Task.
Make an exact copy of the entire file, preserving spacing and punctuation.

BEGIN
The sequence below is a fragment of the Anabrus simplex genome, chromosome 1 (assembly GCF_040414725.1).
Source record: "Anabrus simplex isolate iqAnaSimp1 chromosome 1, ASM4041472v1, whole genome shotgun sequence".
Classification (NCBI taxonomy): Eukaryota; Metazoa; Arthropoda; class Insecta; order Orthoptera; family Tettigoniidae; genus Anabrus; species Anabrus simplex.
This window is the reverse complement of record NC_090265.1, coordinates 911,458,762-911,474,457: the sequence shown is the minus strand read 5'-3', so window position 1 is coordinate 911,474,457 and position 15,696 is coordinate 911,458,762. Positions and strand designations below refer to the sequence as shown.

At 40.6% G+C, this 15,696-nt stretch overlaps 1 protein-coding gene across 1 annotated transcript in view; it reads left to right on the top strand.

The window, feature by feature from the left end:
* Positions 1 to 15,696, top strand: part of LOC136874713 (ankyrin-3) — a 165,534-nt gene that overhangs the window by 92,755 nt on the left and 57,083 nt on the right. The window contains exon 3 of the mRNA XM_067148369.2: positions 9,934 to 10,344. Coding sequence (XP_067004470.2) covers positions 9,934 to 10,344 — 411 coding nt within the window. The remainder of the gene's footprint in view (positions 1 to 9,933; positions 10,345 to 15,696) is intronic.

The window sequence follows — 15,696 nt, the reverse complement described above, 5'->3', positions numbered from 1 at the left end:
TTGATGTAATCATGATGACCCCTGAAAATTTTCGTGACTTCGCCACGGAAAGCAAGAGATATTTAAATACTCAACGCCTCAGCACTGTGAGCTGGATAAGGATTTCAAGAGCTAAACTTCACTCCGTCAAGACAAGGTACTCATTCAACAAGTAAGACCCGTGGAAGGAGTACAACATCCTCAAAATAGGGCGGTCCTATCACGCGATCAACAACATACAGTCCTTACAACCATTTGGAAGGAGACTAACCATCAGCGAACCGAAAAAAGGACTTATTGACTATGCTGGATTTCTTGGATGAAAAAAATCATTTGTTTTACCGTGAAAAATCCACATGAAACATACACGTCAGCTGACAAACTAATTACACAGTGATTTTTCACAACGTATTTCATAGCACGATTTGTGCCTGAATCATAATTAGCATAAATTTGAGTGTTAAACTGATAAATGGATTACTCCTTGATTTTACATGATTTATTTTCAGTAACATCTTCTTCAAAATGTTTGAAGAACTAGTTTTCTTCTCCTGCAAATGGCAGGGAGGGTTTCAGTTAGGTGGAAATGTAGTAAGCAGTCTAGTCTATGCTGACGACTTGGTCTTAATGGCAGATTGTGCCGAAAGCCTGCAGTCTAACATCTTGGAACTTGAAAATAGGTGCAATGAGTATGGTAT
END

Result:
The sequence below is a fragment of the Anabrus simplex genome, chromosome 1 (assembly GCF_040414725.1).
Source record: "Anabrus simplex isolate iqAnaSimp1 chromosome 1, ASM4041472v1, whole genome shotgun sequence".
Classification (NCBI taxonomy): Eukaryota; Metazoa; Arthropoda; class Insecta; order Orthoptera; family Tettigoniidae; genus Anabrus; species Anabrus simplex.
This window is the reverse complement of record NC_090265.1, coordinates 911,458,762-911,474,457: the sequence shown is the minus strand read 5'-3', so window position 1 is coordinate 911,474,457 and position 15,696 is coordinate 911,458,762. Positions and strand designations below refer to the sequence as shown.

At 40.6% G+C, this 15,696-nt stretch overlaps 1 protein-coding gene across 1 annotated transcript in view; it reads left to right on the top strand.

The window, feature by feature from the left end:
* Positions 1 to 15,696, top strand: part of LOC136874713 (ankyrin-3) — a 165,534-nt gene that overhangs the window by 92,755 nt on the left and 57,083 nt on the right. The window contains exon 3 of the mRNA XM_067148369.2: positions 9,934 to 10,344. Coding sequence (XP_067004470.2) covers positions 9,934 to 10,344 — 411 coding nt within the window. The remainder of the gene's footprint in view (positions 1 to 9,933; positions 10,345 to 15,696) is intronic.

The window sequence follows — 15,696 nt, the reverse complement described above, 5'->3', positions numbered from 1 at the left end:
TTGATGTAATCATGATGACCCCTGAAAATTTTCGTGACTTCGCCACGGAAAGCAAGAGATATTTAAATACTCAACGCCTCAGCACTGTGAGCTGGATAAGGATTTCAAGAGCTAAACTTCACTCCGTCAAGACAAGGTACTCATTCAACAAGTAAGACCCGTGGAAGGAGTACAACATCCTCAAAATAGGGCGGTCCTATCACGCGATCAACAACATACAGTCCTTACAACCATTTGGAAGGAGACTAACCATCAGCGAACCGAAAAAAGGACTTATTGACTATGCTGGATTTCTTGGATGAAAAAAATCATTTGTTTTACCGTGAAAAATCCACATGAAACATACACGTCAGCTGACAAACTAATTACACAGTGATTTTTCACAACGTATTTCATAGCACGATTTGTGCCTGAATCATAATTAGCATAAATTTGAGTGTTAAACTGATAAATGGATTACTCCTTGATTTTACATGATTTATTTTCAGTAACATCTTCTTCAAAATGTTTGAAGAACTAGTTTTCTTCTCCTGCAAATGGCAGGGAGGGTTTCAGTTAGGTGGAAATGTAGTAAGCAGTCTAGTCTATGCTGACGACTTGGTCTTAATGGCAGATTGTGCCGAAAGCCTGCAGTCTAACATCTTGGAACTTGAAAATAGGTGCAATGAGTATGGTAT